I recommend you read the whole of Mr Littrell's review.

Latest news of Jack Reacher

There was a story in The Bookseller earlier this week which may or may not still be accessible by the time you read this. It was an interview with Lee Child, creator of one of my favourite thriller heroes, Jack Reacher. Written by Benedicte Page, it read
"It isn't just men who like Reacher, though. The busy routine of promotion takes up a large proportion of Child's life these days, and he treats his author events as an opportunity to learn from readers' responses. At a bookshop event in Arizona last year, 120 people turned up--all were women, bar two or three men "who didn't want their wives to be alone in the same room as Jack Reacher".

The explanation is simple. "Reacher is hot. I think it's a common fantasy, the idea of a perfect affair that has no comeback--your husband doesn't find out, you don't get divorced. Reacher is perfect for that--he'll knock on your door, and then he'll go away again. The thing you can rely on with Reacher is that he'll always move on." "

The fantasy Lee Child mentions is certainly not one of mine. Usually, fantasies are for people whose real lives are unsatisfactory. Mine is not. I see Reacher as a rather sad, lonely figure who, so far, has missed out on one of the two best things life has to offer - a happy marriage. The other being a satisfying way of earning a living.
Jack Reacher has an army pension and lives very simply. But one can't help feeling that the aimlessness of his life will become a problem as he gets older. Though of course the heroes of thrillers don't age at the same rate as the rest of us.
It will be interesting to see if, when Reacher's creator has made enough money to see him out in comfort, he will say goodbye to Reacher and write a different kind of novel. Eventually, most authors who write commercial fiction, become bored and long to write something different.

Ruari McLean dies

On Thursday there was an interesting obit in the UK newspaper The Times. "Ruari McLean June 10, 1917 - March 27, 2006 Leading typographical designer of his day whose work encompassed stationery, comics, magazines and fine books"

Dalrymple on confidence tricksters

One of my favourite essayists, Theodore Dalrymple, an English big-city doctor who recently retired to rural France, had an interesting piece in The Times this week headed The striking idiocy of youth and sub-headed "French students should go back to class to learn some economics".

The following paras extracted from it will give you the flavour of the article.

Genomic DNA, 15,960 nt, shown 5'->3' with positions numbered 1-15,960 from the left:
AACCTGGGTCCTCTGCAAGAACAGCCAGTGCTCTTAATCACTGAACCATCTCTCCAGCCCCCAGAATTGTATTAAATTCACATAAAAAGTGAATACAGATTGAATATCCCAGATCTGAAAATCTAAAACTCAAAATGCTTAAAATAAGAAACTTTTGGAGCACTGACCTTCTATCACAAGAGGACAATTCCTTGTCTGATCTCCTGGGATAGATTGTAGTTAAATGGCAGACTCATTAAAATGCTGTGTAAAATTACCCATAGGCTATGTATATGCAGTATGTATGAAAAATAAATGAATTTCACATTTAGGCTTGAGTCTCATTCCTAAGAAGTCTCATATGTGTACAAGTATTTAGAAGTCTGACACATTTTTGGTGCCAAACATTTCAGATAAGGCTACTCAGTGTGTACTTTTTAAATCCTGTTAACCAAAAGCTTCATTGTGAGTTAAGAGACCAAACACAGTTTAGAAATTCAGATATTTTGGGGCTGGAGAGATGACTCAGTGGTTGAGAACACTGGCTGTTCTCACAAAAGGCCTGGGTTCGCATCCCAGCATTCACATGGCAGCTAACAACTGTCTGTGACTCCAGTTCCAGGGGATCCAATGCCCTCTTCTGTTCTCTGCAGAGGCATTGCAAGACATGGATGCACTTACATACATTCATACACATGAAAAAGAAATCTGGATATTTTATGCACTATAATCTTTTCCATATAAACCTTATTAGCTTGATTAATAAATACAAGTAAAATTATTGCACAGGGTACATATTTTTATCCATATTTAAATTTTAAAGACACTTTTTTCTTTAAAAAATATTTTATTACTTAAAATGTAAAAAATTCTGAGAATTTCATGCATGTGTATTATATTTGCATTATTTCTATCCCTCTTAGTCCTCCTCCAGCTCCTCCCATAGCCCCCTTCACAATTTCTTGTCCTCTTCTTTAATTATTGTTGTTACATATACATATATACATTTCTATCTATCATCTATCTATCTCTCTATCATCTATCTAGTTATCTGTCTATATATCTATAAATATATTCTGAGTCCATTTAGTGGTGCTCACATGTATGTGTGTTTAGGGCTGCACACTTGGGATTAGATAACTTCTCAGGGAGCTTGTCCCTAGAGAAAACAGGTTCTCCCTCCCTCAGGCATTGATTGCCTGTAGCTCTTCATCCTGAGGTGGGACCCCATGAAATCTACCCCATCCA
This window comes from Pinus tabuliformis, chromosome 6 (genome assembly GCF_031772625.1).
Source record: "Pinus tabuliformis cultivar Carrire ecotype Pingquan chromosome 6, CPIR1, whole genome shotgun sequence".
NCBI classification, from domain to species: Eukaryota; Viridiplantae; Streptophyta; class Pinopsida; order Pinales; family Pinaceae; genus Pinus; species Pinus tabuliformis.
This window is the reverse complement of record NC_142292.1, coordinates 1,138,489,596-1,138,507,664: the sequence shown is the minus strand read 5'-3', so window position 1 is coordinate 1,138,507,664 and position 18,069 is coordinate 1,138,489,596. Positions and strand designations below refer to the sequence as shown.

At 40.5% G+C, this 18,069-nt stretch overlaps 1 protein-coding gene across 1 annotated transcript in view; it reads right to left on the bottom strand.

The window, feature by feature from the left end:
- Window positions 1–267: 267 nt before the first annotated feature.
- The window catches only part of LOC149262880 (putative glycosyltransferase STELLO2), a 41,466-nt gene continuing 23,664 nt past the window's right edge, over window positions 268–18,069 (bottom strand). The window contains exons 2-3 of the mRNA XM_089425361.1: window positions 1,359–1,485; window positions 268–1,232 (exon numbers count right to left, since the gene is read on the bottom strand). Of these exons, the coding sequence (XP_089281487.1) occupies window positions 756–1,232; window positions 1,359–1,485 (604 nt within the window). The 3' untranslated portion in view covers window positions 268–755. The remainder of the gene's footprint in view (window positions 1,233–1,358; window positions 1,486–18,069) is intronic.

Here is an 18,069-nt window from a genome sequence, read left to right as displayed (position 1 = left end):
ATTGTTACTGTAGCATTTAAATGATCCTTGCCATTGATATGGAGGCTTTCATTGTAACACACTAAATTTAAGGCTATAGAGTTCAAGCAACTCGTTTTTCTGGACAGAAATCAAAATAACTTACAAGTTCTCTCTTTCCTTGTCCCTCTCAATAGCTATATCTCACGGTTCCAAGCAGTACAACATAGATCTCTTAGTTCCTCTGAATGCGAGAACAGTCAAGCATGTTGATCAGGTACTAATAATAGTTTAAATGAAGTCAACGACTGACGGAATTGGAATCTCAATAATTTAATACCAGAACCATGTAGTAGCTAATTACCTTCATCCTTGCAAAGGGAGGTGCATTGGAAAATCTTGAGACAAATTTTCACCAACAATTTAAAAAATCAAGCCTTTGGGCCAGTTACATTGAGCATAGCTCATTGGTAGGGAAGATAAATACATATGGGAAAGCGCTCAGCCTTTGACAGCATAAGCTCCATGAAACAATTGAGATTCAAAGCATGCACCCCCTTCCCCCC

"The main difference is that while Dominque de Villepin is tentatively dragging France, albeit kicking and screaming, and with every likelihood of failure, in the right direction, Mr Brown is still stuck on the royal road to disaster, for which the British people, but not of course Mr Brown, will ultimately pay very dearly. When the crash comes, the social dislocation in Britain will make French disaffection seem positively genteel.
The vast and fraudulent expansion of tertiary education, which leaves students indebted for their own useless education, is merely a means by which the Government disguises youth unemployment and keeps young people off the streets. Contrary to government propaganda, unemployment is not low in Britain: but it is now called sickness.
It can't be said either that we won't deserve what we get. It is we, after all, who have listened to the urgings of demagogic confidence tricksters, and believed their promises of irreconcilable goods. We should have paid attention instead to the wise words of Benjamin Franklin that apply as much to economics as to politics. He who gives up freedom for security, he said, will end up with neither."

The fallout from what Dalrymple calls "the vast and fraudulent expansion of tertiary education" is already visible in the worlds of writing and publishing. Unless there are major changes in the years ahead, which seems unlikely, it can only get worse.


The first of Jane Smiley's book commentaries was published yesterday at Consuming narratives

"Jane Smiley plans to read 100 novels in an attempt to 'illuminate the whole concept of the novel'. Here she introduces the first book on her list, The Tale of Genji by Murasaki Shikibu".

I read the book years ago and found it extremely tedious. Ploughing through Ms Smiley's summary, I felt the book was a bad choice to start the series. But I'll have another look next Saturday and report back.